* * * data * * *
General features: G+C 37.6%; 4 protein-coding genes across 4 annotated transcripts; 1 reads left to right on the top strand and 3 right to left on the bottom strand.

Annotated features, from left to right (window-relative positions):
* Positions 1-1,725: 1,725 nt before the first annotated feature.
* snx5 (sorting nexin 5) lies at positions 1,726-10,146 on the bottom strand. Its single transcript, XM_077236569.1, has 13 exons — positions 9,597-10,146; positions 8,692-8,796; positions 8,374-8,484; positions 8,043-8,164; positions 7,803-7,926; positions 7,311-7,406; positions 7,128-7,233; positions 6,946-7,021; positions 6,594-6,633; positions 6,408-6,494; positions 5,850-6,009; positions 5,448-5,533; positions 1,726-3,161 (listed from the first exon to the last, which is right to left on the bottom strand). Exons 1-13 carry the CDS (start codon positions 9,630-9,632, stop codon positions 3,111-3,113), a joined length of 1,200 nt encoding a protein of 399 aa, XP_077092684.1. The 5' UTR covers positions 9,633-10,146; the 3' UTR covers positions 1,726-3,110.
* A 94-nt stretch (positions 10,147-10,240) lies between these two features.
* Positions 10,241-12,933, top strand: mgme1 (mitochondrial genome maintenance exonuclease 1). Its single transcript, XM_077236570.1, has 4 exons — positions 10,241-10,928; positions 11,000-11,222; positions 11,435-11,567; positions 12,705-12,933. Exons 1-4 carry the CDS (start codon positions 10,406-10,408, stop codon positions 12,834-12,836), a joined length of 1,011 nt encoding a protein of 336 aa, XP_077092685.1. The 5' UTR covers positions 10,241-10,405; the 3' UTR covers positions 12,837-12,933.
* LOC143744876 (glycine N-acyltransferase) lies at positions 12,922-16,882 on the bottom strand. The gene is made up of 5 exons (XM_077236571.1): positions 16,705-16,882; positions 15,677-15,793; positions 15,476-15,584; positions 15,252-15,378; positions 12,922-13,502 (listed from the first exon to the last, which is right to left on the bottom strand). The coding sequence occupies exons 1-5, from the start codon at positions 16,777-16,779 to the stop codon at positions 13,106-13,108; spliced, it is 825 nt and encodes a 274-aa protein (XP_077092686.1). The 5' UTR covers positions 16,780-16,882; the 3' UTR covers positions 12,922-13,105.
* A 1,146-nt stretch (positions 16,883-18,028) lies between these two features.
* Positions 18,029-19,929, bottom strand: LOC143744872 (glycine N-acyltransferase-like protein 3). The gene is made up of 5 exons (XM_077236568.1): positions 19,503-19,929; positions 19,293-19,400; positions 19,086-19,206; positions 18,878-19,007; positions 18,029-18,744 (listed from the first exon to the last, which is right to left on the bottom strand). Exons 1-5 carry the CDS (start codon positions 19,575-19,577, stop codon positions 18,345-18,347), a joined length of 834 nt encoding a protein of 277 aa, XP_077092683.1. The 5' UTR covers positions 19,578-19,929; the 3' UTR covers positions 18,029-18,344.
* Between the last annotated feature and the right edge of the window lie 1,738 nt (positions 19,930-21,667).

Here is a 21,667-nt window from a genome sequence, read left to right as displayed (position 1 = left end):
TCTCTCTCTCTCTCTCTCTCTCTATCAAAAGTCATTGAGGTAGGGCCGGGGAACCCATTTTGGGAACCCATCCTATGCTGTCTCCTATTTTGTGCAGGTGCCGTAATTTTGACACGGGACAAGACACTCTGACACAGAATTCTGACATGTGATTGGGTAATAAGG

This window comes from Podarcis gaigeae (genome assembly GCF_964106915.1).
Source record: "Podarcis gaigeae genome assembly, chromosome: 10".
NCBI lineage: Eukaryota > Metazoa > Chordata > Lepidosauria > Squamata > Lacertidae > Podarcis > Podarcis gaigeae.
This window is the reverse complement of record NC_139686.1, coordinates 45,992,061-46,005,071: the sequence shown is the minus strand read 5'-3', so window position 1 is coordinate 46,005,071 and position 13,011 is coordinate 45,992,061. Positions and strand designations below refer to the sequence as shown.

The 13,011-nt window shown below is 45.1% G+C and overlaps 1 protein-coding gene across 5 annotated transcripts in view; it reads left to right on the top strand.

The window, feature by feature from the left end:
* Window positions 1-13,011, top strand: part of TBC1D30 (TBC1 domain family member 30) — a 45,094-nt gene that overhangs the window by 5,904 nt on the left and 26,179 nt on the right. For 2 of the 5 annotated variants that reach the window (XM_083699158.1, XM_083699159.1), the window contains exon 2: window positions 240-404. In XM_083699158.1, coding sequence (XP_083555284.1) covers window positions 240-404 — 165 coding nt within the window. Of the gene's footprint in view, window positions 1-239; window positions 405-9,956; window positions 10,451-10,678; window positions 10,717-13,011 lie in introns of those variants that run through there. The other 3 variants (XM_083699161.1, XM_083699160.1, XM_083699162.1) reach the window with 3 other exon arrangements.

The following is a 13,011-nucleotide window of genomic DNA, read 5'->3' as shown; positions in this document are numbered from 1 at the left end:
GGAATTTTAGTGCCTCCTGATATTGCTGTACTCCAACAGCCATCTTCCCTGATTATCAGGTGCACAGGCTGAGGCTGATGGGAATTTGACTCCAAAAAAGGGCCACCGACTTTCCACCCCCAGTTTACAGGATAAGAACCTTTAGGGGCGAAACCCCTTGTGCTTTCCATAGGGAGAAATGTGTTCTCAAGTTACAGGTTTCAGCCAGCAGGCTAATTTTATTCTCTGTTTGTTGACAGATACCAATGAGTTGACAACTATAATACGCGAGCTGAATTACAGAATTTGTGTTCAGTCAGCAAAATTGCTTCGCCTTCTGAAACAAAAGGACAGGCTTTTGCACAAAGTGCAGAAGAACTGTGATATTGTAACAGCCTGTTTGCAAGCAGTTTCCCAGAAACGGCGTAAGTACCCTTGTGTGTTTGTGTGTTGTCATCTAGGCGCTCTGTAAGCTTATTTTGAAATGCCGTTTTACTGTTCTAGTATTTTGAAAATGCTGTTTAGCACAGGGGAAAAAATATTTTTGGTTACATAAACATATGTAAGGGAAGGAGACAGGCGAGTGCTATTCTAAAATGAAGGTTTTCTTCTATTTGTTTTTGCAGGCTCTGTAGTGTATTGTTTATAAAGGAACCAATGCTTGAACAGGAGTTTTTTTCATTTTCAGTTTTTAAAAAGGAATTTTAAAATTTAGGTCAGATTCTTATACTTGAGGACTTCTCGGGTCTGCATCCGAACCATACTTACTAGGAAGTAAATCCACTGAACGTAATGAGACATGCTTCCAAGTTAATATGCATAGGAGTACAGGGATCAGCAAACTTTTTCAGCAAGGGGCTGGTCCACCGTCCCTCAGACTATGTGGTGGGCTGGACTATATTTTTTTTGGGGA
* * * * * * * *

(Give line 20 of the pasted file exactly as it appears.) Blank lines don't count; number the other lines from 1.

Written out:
The following is a 13,011-nucleotide window of genomic DNA, read 5'->3' as shown; positions in this document are numbered from 1 at the left end: